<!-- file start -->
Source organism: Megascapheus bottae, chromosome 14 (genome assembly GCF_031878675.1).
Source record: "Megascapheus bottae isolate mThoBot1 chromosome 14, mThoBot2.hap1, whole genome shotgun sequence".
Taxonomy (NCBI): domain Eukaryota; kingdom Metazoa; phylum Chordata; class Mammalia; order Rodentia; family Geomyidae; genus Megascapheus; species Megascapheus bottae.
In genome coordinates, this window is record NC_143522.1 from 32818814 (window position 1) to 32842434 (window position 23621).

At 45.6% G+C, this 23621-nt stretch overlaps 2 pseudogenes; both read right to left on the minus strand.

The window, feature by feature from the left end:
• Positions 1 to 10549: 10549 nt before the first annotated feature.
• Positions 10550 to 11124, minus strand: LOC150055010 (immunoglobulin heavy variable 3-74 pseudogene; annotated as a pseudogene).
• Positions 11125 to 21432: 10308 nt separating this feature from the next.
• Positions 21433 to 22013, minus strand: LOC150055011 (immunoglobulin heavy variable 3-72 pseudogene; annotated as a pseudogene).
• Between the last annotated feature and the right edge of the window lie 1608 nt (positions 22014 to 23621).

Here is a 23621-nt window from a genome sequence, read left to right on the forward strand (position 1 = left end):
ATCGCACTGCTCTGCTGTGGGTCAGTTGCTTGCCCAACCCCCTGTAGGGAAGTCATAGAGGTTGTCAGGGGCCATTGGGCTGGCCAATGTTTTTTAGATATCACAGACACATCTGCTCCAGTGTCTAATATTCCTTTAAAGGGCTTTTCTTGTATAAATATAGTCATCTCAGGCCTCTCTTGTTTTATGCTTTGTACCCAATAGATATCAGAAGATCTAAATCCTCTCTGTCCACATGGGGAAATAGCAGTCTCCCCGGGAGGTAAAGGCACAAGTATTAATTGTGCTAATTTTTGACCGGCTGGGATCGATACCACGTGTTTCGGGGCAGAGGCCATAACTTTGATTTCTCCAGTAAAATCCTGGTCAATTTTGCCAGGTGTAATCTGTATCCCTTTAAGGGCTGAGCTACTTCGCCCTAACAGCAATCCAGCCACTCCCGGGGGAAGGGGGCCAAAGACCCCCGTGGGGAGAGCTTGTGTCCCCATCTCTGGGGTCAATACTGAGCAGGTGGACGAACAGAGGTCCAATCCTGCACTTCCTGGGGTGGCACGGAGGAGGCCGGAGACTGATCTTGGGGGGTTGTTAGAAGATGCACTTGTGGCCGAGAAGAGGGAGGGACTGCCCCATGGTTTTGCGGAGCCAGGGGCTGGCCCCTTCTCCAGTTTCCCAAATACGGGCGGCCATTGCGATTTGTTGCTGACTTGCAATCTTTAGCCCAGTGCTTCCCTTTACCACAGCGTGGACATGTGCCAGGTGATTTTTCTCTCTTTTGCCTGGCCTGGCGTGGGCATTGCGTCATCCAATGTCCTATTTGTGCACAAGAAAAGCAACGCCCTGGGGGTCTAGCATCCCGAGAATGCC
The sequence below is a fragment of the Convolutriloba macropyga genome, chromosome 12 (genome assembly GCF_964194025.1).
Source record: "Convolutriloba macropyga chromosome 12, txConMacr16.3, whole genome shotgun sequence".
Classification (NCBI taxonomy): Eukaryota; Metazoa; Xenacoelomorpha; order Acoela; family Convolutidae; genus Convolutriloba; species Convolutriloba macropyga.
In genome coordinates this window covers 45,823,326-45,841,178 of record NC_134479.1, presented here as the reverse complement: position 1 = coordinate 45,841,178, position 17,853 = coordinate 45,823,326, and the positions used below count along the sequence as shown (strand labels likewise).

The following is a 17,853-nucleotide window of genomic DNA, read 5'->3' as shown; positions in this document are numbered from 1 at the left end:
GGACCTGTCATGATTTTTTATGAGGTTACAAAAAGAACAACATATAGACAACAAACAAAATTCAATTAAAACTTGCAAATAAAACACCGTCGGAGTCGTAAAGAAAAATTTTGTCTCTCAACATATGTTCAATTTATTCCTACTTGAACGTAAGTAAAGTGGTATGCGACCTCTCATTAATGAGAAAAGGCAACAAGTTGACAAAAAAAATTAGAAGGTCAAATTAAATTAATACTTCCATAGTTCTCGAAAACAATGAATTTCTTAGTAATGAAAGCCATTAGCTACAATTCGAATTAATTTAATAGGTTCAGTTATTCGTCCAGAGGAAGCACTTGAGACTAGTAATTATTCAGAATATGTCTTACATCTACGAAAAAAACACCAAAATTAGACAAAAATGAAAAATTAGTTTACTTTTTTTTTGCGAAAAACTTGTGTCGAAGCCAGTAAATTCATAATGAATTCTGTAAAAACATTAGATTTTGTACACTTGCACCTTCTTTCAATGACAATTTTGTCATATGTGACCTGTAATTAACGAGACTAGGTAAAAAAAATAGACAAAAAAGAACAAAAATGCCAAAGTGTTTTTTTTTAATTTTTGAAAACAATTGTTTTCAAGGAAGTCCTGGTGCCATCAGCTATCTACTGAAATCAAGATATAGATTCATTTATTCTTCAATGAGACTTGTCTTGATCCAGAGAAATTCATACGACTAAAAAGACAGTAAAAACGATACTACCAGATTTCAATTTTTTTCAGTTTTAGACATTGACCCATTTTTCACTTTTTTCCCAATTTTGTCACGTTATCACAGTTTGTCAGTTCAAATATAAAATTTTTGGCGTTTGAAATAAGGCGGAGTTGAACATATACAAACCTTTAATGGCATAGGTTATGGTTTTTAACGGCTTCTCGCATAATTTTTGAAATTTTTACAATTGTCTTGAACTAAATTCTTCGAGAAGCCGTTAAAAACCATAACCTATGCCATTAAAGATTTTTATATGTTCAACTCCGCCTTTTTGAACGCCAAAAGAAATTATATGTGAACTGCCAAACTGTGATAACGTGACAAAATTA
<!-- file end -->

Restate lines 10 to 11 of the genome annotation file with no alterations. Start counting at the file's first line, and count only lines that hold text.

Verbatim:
• Positions 21433 to 22013, minus strand: LOC150055011 (immunoglobulin heavy variable 3-72 pseudogene; annotated as a pseudogene).
• Between the last annotated feature and the right edge of the window lie 1608 nt (positions 22014 to 23621).